BEIRUT DIARY: A giant of the war falls before the wrath of God

FIRST, they ripped down the bombed-out American embassy. Then last year, the wreckage of the US Marine base - 241 US servicemen died in the 1983 suicide bombing - was bulldozed away. But on Monday God took a hand and tore down one of the Lebanese civil war's most enduring monuments: the great yellow, red and green ferris wheel that had turned merrily for the past 20 years. Bombs had exploded 20 yards away. Shells had crashed into the funfair behind. But it was a tempest of even more explosive proportions that brought the whole thing twisting and buckling to the ground this week.

I'd been on the big wheel myself with a score of Lebanese families. I'd even helped make a Channel 4 television series in which our cameraman, Steve Foster, filmed Beirut from one of the bucket chairs that now lies crumpled at the bottom of my street. But I wasn't surprised at its fate. Not in living memory had a typhoon of this proportion struck the city, a monstrous wind quite unlike the hamsin storm that normally dumps Egypt's grey sand over Lebanon at the start of spring. I flew back to Beirut on an Air France Airbus as the first tempest subsided, a great camel ride of a flight that landed in Beirut with a coating of yellow sand on the plane's wings.

For the sand falling across Beirut is from a sahra wind, from Libya, along with so much rain that our sunsets have come dark red through the cyclone. At my home on the Corniche, the deluge has been flying horizontally off the sea, smashing into my apartment block to be blasted upwards by the wind. I found our family cat Walter -named after the news editor of the International Herald Tribune - sitting in astonishment on the balcony as rain streamed from the ground towards the top of the house. Maybe this was what it felt like to go down on the Titanic (of which more later).

ON Tuesday, I drove down the rain-lashed coast to the south Lebanese town of Tibnin where the Irish battalion of the United Nations peace force was celebrating Saint Patrick's Day. Colonel Colm Doyle - Lord Carrington's ADC in Yugoslavia - inspected his men alongside the UN's new Fijian force commander, a massive figure - and a massive improvement on his Polish predecessor who filled almost every page of the UN's magazine, Politburo- style, with pictures of himself. The soldiers wore sprigs of shamrock, forced to receive their latest UN medals under a tent whose roof vibrated with the downpour. The UN's equally massive Turkish spokesman, Timur Goksel, had to shout to make himself heard, difficult since the confident, loquacious - and brilliant - Goksel speaks English so well but at such speed that he sometimes verges on the incomprehensible.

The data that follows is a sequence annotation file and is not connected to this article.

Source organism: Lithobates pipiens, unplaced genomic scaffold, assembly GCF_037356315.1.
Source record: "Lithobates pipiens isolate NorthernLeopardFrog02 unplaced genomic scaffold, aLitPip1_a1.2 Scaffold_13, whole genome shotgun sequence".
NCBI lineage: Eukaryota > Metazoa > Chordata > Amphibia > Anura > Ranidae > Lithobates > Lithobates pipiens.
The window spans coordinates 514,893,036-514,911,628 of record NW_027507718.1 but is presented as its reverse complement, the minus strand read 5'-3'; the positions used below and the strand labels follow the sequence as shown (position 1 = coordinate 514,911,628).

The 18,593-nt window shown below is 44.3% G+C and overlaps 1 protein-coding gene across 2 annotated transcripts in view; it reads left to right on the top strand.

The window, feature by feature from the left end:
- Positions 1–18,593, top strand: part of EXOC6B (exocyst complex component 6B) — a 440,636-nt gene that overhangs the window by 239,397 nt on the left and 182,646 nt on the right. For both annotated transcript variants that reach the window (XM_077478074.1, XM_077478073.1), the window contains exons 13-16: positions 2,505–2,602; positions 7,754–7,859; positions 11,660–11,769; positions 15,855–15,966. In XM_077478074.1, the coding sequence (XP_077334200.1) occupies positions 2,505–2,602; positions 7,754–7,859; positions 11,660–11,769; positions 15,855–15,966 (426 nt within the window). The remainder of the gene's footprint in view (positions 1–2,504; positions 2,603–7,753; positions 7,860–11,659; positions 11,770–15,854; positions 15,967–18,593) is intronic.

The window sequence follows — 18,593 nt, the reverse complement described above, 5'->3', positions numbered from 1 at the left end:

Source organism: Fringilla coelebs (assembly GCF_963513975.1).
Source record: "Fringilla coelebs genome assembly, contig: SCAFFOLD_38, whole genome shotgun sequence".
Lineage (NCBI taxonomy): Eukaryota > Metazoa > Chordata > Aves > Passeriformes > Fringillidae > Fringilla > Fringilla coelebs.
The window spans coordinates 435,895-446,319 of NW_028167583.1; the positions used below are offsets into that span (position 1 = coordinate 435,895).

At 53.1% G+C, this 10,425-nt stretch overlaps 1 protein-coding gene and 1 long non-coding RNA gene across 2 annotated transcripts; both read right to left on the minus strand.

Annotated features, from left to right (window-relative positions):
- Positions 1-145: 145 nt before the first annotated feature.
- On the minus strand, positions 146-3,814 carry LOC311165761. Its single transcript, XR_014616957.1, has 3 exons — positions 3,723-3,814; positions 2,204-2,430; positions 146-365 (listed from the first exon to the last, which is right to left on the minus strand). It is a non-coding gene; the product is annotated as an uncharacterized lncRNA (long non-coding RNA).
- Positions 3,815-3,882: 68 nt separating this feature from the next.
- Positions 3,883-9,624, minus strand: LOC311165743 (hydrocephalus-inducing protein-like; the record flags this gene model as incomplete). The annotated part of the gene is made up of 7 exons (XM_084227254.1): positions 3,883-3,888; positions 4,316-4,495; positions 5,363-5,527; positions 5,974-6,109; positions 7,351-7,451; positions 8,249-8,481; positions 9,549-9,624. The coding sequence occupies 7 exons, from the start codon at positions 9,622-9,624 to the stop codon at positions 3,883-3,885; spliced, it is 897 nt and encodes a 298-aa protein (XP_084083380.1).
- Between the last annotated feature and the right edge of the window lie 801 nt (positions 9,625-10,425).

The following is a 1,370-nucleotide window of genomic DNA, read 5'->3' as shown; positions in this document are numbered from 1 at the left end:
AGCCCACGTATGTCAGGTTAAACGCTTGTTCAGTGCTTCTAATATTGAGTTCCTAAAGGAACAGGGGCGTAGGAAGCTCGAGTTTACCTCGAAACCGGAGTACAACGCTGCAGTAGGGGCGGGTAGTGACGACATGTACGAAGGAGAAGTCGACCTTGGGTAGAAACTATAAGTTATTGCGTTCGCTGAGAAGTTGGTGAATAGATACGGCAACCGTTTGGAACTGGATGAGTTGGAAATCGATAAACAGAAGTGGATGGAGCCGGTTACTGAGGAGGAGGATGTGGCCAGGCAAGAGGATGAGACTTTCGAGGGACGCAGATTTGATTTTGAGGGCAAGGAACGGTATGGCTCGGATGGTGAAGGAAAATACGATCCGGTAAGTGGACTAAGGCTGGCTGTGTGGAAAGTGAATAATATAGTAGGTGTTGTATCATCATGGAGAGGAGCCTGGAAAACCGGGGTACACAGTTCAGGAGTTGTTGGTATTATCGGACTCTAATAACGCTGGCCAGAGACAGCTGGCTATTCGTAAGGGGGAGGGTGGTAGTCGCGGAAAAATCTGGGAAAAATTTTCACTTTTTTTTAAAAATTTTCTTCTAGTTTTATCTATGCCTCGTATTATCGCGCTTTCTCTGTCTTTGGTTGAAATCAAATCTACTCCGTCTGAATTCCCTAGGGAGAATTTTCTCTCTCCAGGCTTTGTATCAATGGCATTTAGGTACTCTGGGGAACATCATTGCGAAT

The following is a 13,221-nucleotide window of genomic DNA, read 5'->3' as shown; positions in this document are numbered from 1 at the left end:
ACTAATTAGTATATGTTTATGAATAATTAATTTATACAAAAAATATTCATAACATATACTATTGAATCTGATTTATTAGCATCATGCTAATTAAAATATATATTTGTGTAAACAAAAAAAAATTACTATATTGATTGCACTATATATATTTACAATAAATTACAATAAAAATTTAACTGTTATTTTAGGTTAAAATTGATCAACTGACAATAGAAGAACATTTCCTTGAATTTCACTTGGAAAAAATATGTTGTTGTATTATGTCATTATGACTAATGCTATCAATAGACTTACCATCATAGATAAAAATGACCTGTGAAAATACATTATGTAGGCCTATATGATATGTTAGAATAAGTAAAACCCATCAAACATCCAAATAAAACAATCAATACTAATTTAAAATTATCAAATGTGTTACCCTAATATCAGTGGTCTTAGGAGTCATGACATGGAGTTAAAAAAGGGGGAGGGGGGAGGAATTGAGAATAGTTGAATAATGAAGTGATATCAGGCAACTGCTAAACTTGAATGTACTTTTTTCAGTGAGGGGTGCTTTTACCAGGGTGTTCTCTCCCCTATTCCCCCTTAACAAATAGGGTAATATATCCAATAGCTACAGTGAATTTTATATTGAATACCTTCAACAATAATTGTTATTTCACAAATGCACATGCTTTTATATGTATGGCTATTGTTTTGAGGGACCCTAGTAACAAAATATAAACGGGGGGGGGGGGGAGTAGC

But what sounded over Tibnin on Tuesday were the claps of thunder that detonated down the airwaves to Ireland as RTE, the Irish state broadcasting service, interviewed its UN soldiers live down the line to Dublin. Presenters shouted through the storm as great blue and grey clouds trembling with lightning drifted down the wadis around Tibnin. And there at one point was Fisk, waffling on to Irish listeners about the inconsistencies of Lebanon's constitution - in Mayo, no doubt, they speak of little else - while being drowned out by God's anger overhead.

For a people inured to tragedy, you might wonder why the Lebanese have been turning out in legions to see Titanic. But they have, packing six cinemas (a Beirut record) at 55,000 spectators a week (another record). Does the liner's fate appeal to them as the elements close in on Beirut? Are they attracted by the name of the ship, which in Arabic means "Let's have sex"? Or could it be that we westerners simply do not know what the Beirutis know: that 123 Lebanese, praying vainly for God's mercy in steerage, went down with the Titanic, their names unrecorded because they boarded as wait-listed passengers at Cherbourg. For the most part, they were poor Christians from the Bekaa valley and - because their names went unlisted and, no doubt, because they were of "Middle East appearance" - no one in the great world cared about their fate except the families left behind in Lebanon.

It was the same case with the five Sidon fishermen who vanished into the storm on Monday. Their names were buried in the weather reports in the papers, consigned to the waves which crashed over the coast road and sprayed across the wreckage of the Beirut ferris wheel. But on Tuesday, their two little boats appeared at the entrance to Sidon port. They had lost sight of shore, roped themselves together in the typhoon and fought off the sea for 12 hours while praying - Titanic-style - for God's mercy. Astonished police and harbour workers watched the two battered hulks creep into calm waters. And so it was that Bassam Habli, Hassan Chaabane, Rifaat al-Aadil, Farj Halime and Khaled Awja came home.

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